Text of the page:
But an emerging culture of data doesn't have to be about big or even difficult. Discussions about data at the MIT Sloan CIO Symposium last month included big data examples, but it was also, in no small part, about cultures of data and the breaking down of silos. Just as with IT broadly and cloud computing, data and storage have to increasingly be based on a hybrid model in which data can be accessed when and where it is needed and not locked up in one department or even one organization. Governments and others are increasingly making open data available as well. 

It's also worth remembering Nate Silver made headlines for calling the last US presidential election correctly, not because he did big data stuff or even because he applied particularly innovative or sophisticated analysis to polling data, but mostly because he used data and not his gut.

The second issue I have with "Big Data" isn't really that term's fault. Rather, it's that "Big Data," today, is so frequently conflated with Hadoop.

Based on Google's MapReduce concept, Hadoop divides data into many small chunks, each of which may be executed or re-executed on any node in a cluster of servers. Per Wkipedia: "A MapReduce program comprises a Map() procedure that performs filtering and sorting (such as sorting students by first name into queues, one queue for each name) and a Reduce() procedure that performs a summary operation (such as counting the number of students in each queue, yielding name frequencies)."

Hadoop also provides a distributed file system that stores data on the compute nodes, providing very high aggregate bandwidth across the cluster. (The standard file system is HDFS, but other filesystems, such as Gluster, can be substituted for higher scalability or other desirable characteristics. 

Hadoop is often a useful tool. If you can split up data sets and work on them with some degree of autonomy, Hadoop workloads can scale very large. It also allows data to be operated in-situ without being loaded and transformed into a database, which can greatly decrease overhead for certain types of jobs. (This presentation by Sam Madden at MIT CSAIL offers some benchmarks as well as some pros and cons of Hadoop relative to RDBMS systems.)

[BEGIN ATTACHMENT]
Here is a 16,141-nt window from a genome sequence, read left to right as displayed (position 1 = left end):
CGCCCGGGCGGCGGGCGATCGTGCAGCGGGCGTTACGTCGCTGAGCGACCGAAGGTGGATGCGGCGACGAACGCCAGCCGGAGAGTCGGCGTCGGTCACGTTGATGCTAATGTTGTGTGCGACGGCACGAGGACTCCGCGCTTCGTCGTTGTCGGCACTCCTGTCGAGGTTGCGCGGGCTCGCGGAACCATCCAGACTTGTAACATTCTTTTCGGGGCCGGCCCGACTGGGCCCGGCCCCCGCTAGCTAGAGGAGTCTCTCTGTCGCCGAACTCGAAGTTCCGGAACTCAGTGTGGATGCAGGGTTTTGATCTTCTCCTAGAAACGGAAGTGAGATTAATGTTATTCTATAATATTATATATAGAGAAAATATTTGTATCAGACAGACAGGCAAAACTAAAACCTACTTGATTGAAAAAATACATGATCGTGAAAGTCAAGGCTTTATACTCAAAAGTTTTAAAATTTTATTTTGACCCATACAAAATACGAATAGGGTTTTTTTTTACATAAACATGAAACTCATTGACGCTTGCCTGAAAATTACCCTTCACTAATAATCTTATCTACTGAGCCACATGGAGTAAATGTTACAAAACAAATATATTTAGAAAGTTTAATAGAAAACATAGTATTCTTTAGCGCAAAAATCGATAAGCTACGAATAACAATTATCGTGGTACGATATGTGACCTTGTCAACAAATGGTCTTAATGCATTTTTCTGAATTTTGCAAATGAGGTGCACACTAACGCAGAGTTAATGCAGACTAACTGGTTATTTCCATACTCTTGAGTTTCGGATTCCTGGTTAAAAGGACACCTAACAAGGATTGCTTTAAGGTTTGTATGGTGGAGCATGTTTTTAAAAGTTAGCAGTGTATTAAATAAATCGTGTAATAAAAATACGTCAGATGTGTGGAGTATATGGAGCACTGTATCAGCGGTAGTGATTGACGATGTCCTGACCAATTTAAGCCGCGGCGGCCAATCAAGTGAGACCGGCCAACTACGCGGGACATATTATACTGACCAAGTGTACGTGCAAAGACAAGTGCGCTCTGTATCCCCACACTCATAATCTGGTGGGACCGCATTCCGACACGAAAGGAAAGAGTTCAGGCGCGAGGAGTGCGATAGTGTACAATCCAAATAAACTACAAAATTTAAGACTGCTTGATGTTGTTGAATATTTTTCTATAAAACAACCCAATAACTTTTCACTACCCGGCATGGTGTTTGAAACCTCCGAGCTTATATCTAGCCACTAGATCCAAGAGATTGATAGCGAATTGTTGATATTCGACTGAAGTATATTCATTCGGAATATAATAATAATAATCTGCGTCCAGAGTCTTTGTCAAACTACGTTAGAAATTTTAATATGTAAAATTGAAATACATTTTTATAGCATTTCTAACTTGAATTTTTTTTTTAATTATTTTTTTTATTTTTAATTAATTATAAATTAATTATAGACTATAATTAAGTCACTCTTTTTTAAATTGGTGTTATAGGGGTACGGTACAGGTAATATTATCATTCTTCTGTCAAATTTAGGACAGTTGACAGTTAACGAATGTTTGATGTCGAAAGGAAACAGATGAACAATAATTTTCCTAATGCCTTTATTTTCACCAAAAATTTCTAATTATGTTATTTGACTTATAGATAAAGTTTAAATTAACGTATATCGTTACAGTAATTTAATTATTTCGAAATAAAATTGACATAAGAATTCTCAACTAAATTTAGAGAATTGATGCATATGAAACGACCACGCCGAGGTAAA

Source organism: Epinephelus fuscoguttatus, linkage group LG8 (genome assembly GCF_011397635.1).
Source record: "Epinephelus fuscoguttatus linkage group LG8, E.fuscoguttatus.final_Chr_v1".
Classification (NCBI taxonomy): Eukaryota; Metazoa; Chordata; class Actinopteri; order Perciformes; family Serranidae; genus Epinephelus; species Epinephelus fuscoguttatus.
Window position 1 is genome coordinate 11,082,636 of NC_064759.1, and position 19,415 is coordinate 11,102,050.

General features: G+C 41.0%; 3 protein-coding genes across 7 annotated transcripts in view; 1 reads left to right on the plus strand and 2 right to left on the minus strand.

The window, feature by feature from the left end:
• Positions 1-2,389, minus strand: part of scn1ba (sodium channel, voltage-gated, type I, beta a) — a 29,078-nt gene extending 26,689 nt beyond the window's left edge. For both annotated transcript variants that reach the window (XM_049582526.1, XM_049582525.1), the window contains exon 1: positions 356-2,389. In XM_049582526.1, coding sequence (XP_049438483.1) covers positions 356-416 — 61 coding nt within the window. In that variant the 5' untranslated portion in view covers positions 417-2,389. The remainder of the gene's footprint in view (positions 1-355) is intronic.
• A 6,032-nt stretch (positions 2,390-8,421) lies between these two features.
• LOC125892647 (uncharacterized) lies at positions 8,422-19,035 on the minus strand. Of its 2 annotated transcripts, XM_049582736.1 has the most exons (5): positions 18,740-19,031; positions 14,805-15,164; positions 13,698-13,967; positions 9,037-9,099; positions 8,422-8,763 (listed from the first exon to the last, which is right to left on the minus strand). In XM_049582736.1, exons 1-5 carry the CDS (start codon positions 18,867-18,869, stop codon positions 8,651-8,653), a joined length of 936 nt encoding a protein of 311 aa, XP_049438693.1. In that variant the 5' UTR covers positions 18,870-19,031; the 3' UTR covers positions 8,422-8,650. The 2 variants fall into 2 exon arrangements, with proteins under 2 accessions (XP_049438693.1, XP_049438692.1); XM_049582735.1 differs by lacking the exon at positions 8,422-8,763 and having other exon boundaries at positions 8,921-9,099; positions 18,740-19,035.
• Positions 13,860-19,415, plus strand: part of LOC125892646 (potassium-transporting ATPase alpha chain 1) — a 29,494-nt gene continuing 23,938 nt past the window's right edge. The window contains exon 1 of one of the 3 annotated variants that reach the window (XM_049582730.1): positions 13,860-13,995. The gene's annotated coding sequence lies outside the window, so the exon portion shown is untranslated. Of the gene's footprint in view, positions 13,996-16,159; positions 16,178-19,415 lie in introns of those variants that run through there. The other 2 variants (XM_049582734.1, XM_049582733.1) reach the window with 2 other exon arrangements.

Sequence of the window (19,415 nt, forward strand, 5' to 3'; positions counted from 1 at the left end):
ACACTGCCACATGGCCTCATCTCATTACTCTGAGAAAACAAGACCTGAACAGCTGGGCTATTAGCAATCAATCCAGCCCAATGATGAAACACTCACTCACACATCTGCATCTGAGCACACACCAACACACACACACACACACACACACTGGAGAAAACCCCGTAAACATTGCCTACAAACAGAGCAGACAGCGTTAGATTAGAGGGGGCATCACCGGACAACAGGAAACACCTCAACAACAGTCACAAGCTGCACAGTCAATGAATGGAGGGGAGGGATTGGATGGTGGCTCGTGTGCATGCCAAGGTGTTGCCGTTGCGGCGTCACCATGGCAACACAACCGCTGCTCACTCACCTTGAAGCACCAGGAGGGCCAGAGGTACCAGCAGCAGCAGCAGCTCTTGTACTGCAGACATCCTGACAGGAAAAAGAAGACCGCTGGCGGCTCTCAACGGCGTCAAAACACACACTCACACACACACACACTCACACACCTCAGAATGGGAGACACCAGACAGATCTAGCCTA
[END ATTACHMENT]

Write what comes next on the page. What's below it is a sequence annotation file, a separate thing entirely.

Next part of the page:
However, data can be processed and analyzed using a wide variety of tools, including NoSQL databases of various kinds, "NewSQL" databases, and even traditional RDBMs like PostgreSQL (which can still scale sufficiently to handle a great many types of data analysis and transformation tasks). In fact, we even see something of a trend with some of the new-style databases adding back in traditional RDBMS features that had been assumed to be unnecessary. 

Even high volume data doesn't begin and end with Hadoop. As Dan Woods writes for CITO Research: "The Obama campaign did have Hadoop running in the background, doing the noble work of aggregating huge amounts of data, but the biggest win came from good old SQL on a Vertica data warehouse and from providing access to data to dozens of analytics staffers who could follow their own curiosity and distill and analyze data as they needed."

Hadoop is an important tool in the kit when the amount of data is large. But there are lots of other options for that kit bad too. And never forget that it's not just about the bigness of the data but whether you share it with those who need it and whether you do anything with it.

Monday, June 03, 2013

Links for 06-03-2013